Hey partner, won’t you pass that reefer round,
My world is spinnin’, yeah, just got to slow it down.
Oh, yes you know I’ve sure got to slow it down.
Get so high this time that you know
I’ll never come down, I’ll never come down.
I believe I’ll go out to the seashore, let the waves wash my mind,
Open up my head now just to see what I can find.
Oh, yes you know I’m gonna see what I can find,
Just one more trip now, you know I’ll stay high
All the time, all the time.
Yes, I’ll go out to the desert just to try and find my past.
Truth lives all around me, but it’s just beyond my grasp.
Oh, yes you know it’s just beyond my grasp.
I’ll let the sand and the stars and the wind
Carry me back, oh carry me back.
The “L. S. D.” repetition is whispered so the pigs wouldn’t hear it.
“Masked Marauder”: This is weird: despite the dominance of that third-hand organ, I actually enjoy this piece. Bruce Barthol steps up and shows serious facility with the bass, and Hirsh is spot-on with the drums. The vocal interlude where Country Joe la-las through a pretty little melody is his best and most consistent vocal on the album. He even gets another turn on the harmonica and creates a sweet reverie that makes you think of sunny days near a gently-flowing river.
“Grace”: The alleged masterpiece of the album is Country Joe’s ode to Grace Slick, another one of those very SLOW meditative pieces that give you a glimpse into eternity. The first verse calls up memories of Monty Python’s “Silly Noises” sketch with what I suppose is the sound of rain falling or diamonds falling or rain falling on diamonds, since that’s what’s happening in the lyrics. The repeated couplet is amateurish in the extreme, as Country Joe garbles English syntax for no discernible reason:
Cold rain to splash water diamonds colored green and
Flash the sun to paint green her hair.
He then repeats the line, “Your silver streak flash” three times through a delayed echo and some kind of flanger or phaser, then closes the verse by repeating the line “Across the tiny door of my eye.” The second verse brings us more silly noises. The couplet in this verse is “Warm wind to touch the trees colored blue and/Flash the moon to paint blue my heart.” Isn’t “language torture” a felony in California? By now the constant shimmering of cymbals is getting positively annoying. The third verse is identical to the other two, only varying in the couplet, “Soft skin to spend the every day colored gold and/Flash the sea to paint gold our love.” Wow, man.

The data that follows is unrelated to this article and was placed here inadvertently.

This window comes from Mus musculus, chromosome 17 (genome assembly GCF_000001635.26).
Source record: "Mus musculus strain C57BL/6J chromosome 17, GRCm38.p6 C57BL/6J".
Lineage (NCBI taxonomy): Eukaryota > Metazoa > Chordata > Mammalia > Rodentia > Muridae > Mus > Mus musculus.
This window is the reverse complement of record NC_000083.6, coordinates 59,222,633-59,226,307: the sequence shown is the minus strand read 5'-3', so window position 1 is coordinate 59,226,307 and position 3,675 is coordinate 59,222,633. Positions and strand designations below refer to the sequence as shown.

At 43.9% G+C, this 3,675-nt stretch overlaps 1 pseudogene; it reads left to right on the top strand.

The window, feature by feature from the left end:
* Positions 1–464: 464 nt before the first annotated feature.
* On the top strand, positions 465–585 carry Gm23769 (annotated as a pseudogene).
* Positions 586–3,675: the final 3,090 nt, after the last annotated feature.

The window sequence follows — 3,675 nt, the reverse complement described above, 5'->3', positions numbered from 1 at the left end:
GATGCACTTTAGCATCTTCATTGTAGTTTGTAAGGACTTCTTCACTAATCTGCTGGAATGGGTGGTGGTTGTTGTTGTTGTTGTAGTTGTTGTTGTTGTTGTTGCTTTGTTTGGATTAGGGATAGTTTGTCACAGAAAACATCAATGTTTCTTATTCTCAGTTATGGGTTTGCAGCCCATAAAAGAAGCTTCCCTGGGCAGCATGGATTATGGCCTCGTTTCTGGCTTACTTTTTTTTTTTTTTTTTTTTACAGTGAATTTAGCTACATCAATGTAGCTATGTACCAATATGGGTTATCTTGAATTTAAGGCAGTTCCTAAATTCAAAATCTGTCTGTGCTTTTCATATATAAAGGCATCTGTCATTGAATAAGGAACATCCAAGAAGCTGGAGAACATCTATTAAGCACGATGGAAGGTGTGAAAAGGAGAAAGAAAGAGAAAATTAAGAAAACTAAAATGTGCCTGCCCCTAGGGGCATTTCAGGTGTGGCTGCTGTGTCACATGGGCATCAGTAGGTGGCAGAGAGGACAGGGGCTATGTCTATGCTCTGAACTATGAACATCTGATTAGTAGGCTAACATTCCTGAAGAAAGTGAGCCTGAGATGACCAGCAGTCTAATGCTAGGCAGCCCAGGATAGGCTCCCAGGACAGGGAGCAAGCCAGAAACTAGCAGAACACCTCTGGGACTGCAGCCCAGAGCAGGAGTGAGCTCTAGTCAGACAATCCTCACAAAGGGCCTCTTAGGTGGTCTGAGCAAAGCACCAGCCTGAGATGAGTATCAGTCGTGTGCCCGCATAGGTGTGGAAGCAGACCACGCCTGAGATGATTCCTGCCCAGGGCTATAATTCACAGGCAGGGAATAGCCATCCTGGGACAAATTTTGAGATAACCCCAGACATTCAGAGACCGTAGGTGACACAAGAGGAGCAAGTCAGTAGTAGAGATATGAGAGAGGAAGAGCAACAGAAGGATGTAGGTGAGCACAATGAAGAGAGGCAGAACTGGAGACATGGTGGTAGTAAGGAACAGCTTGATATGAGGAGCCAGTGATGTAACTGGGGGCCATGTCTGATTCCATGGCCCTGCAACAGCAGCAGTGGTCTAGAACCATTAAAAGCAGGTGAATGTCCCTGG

Trying to piece this all together, I conclude that when you combine diamonds and water, it turns a woman’s hair green, that warm winds turn trees blue and trigger a sympathetic vibration in the human heart that turns it blue as well, and that the purpose of soft skin is to spend an entire day colored gold so you can flash your naked body to the sea and paint your partner gold so you can make love. Makes sense to me!
In looking for a way to end this sorry review, I originally thought I’d just say that Electric Music for the Mind and Body is the classic “you had to be there” album and leave it at that. I wrote the first draft that way, but it felt incomplete. I called on my partner to help me, and after a drink, a cigarette and some oral sex (enjoyed simultaneously, of course), I was finally able to articulate the missing something.
Imagine you’re part of an archaeological team of the future digging through the rubble of what was once called Haight-Ashbury. Miraculously, you find a sealed copy of Electric Music for the Mind and Body, consult your technological-historical database, use your starship’s replicator to replicate a turntable and begin to study the music. You and your learned colleagues then gather together to speculate as to what made it possible for these primitive people in ancient times to develop the stamina needed to put up with such awful music. Digging deeper into the pit, the team finds evidence of hemp seeds, desiccated fragments of hallucinogenic mushrooms and a faded text titled The Psychedelic Experience. After reading a few sentences, you no longer need to speculate: you have your answer.
Original Hypothesis: You had to be there.
Modified Hypotheses: You had to be there and be stoned out of your fucking mind.